Reverse Mentoring

I love this idea around Reverse Mentoring. Creating a safe place where Millennials and Baby Boomers can gain a true understanding between themselves is an awesome idea.

I might need to use some of these ideas in my team…

Well written Carl (https://theknowledgebiz.wordpress.com)

theknowledgebiz's blog

Reverse Mentoring

Traditional mentoring involves someone with greater experience developing a less experienced person, with its origins often cited as being in ancient Greece from where the term is derived.

During the pre-industrial age, when craft work was the norm, mentors would typically be master craftsmen that would support apprentices on their professional journey, i.e. apprentice – journeyman – craftsman – master craftsmen. Such journeys would often culminate in membership of a professional guild … and an attendant responsibility to mentor the next generation of craft workers. Such practices were well suited to a world in which technological, social and intra-generational change progressed at a slow pace and the skills and practices learned by one generation were relevant to the world occupied by successive generations.

Reverse Mentoring is a relatively new concept brought about by:

  • The rapid (inter-generational) evolution of new and emerging technologies, and
  • A separate but related acceleration…

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The importance of stress

Stress is a given in life – both at work and at home. It comes in different levels and in different ways. It shows itself in different ways too. And quite often, people see stress as a negative thing. As something to stop. As something that we should all try to avoid.

And to a degree they are right.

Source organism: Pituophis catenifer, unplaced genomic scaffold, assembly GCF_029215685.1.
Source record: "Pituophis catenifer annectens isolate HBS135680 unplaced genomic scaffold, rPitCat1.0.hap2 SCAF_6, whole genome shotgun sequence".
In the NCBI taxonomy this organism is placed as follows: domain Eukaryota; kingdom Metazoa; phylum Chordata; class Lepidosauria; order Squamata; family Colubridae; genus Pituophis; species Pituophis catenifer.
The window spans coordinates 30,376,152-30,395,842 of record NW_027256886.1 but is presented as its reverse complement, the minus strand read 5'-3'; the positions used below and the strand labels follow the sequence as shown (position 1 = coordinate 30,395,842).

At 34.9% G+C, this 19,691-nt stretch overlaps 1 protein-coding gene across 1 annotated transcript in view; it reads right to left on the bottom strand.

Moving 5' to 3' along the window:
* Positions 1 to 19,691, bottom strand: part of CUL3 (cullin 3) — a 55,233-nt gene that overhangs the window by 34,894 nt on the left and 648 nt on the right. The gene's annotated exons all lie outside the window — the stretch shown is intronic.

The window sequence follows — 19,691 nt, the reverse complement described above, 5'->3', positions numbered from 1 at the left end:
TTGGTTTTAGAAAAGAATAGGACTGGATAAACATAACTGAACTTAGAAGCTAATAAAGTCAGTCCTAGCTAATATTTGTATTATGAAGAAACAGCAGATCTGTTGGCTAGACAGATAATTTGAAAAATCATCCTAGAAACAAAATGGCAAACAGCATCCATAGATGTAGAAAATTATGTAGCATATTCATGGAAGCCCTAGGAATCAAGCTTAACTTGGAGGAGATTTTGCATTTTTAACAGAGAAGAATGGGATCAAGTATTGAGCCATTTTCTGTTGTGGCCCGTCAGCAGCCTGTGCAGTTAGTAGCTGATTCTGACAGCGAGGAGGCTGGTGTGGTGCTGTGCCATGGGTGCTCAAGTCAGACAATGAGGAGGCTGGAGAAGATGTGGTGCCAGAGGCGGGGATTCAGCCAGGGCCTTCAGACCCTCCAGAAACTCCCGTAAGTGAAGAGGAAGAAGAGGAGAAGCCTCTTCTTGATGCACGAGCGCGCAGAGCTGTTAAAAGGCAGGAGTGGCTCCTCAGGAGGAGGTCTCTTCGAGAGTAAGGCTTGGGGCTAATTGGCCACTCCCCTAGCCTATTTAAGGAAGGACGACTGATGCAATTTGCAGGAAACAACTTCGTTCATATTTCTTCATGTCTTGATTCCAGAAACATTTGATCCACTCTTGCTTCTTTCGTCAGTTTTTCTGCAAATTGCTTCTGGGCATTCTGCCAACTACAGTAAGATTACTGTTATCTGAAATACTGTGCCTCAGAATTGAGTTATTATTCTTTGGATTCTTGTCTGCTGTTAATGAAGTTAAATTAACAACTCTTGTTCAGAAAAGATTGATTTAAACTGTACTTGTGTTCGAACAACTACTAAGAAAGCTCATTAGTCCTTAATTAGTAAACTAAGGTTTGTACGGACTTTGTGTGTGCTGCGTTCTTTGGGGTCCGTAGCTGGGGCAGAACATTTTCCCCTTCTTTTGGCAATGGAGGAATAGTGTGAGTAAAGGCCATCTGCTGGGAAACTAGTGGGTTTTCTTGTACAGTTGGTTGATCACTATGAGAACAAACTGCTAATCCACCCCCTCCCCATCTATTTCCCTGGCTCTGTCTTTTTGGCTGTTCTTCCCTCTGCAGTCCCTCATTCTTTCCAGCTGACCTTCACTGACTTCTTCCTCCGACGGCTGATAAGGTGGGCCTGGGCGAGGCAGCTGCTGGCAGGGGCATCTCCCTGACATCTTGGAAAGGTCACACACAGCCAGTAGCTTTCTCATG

Too much stress can be a bad thing for a person – physically, mentally and emotionally. It can have harmful effects. 

But, I believe too little stress can be just as negative. 

When I was just starting my career, I was asked by one of my colleagues about how I deal with stress. Being a young, up and coming person, I replied back with “I don’t tend to get stressed”. And at that point I believed it.

But I was wrong.

I had experienced stress. I had experienced stress when I was a child going through a challenging family set up. I had experienced stress when I was at school to meet the expectations that people put on me – and the expectations I put on myself. I had experienced stress getting a job, getting married, buying a car, and in the everyday journey of life.

But I had ways of dealing with it, of channeling it, and of using to push myself forward.

I’ve always used stress as an adrenaline kick. As something to give me a boost. As something to make me do a task I had put off. So many times during my life I have put things off until the last minute so that I get the adrenaline kick and focus that the stress of a pressing deadline gives me. 

Sometimes I’ve done this too much over a period of time, without any real drops in my stress level, so I have suffered physically, mentally and emotionally. And sometimes I have had periods with too low levels of stress for too long which means I lose a lot of my energy, my focus and my ability to complete tasks. 

But when I get the balance right, I feel alive, I feel full of purpose, and feel like I’m being a better me.

Whilst meeting up with the super insightful Carl Taylor we’ve often talked about stress and what it does to me. And I’ve come to realise, that when my stress levels are getting too high I seek a retreat. Not a retreat like my wife would have – a spa day! Not a retreat like many men have – a golf day.